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Effort or result – which do you reward?

We're used to being rewarded for results achieved, but would rewarding effort be fairer and result in benefits for not only wellbeing but also productivity and performance?

It’s not only in the movies that we come across the following situation.  A person who continually works their socks off and is always there to help others, receiving the same or lower rewards than the person who talks themselves up, is not the most competent in their role, always has a reason for not helping others, but seems to have luck on their side when it comes to gaining rewards.

We tend to dismiss this as just one of life’s injustices and accept that some things aren’t fair.

Missing a trick?

But are we missing a trick that could have knock-on effects on workplace wellbeing, performance and productivity?

Sportspeople have long understood that although they won’t perform at their best every day, putting in 100% effort every time they turn up for training will be rewarded by consistently higher performance in the longer term.

This concept can and has been rolled out for other work settings.  We all know we have some days when, despite our best efforts, it just doesn’t happen for us, and our performance and productivity isn’t at our usual level.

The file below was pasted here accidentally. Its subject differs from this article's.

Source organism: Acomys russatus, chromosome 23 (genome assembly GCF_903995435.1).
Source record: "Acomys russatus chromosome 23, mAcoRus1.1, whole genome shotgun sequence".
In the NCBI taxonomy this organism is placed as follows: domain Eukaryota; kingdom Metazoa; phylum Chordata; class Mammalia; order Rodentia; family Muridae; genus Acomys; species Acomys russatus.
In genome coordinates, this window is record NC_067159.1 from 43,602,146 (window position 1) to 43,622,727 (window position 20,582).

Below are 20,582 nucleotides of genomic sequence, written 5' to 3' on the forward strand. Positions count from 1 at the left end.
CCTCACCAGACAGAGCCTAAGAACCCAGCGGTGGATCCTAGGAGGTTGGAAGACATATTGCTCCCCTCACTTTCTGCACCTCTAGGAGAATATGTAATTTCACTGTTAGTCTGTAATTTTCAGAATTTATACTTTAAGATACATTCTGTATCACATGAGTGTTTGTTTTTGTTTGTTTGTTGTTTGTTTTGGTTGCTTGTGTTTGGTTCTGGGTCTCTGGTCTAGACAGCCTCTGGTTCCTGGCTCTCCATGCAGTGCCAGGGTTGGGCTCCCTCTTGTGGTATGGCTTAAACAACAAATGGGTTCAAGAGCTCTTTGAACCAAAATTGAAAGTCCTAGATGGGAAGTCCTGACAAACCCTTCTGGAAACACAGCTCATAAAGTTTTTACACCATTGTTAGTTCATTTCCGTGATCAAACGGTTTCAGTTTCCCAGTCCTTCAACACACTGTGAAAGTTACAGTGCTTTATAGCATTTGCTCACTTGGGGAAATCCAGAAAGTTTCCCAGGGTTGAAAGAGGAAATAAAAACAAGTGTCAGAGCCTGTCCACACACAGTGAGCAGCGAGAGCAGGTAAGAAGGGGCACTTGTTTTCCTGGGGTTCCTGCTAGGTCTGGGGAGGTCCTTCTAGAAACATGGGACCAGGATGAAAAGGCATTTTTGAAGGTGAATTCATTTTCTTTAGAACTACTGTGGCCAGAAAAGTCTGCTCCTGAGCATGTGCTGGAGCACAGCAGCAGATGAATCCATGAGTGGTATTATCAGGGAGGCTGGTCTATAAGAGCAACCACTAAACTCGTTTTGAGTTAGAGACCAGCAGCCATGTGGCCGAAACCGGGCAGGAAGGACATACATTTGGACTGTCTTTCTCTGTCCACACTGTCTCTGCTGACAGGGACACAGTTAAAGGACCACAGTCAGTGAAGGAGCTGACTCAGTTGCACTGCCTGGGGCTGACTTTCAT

Instead of beating ourselves up and creating further pressure, we could reward ourselves for our effort rather than our results.  We know we can return tomorrow, double down, and apply ourselves with renewed energy.  This being easier to do if we feel supported by a culture of understanding and encouragement to take a little time for self-care and re-charging on such occasions.  The result will be positive for our wellbeing and performance.  And, evened out over time, contribute to a rise in our overall productivity.

We finish with three thoughts for rewarding effort over results:

  1. If we place too much emphasis at work on rewarding individual results, we can miss out on the positive feelings of wellbeing that helping others and enjoying a good team spirit provides.
  2. Luck can sometimes be on our side and help us achieve a result, but we always know in our hearts the difference between luck and effort.  Knowing we have applied ourselves to reach a target results in a boost to our wellbeing and, ultimately, our productivity.
  3. Fortunate conditions that help produce a result may come and go, but well-rewarded effort can run and run, providing greater fairness, increased motivation and more consistent results.

 

Many other mental health, resilience and wellbeing tips are available on our website – please have a browse to find some that work for you.

 

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This tip appeared in our Spring 2022 newsletter.  If you would like future editions of our quarterly workplace wellbeing newsletter sent directly to your inbox, please sign up here

 

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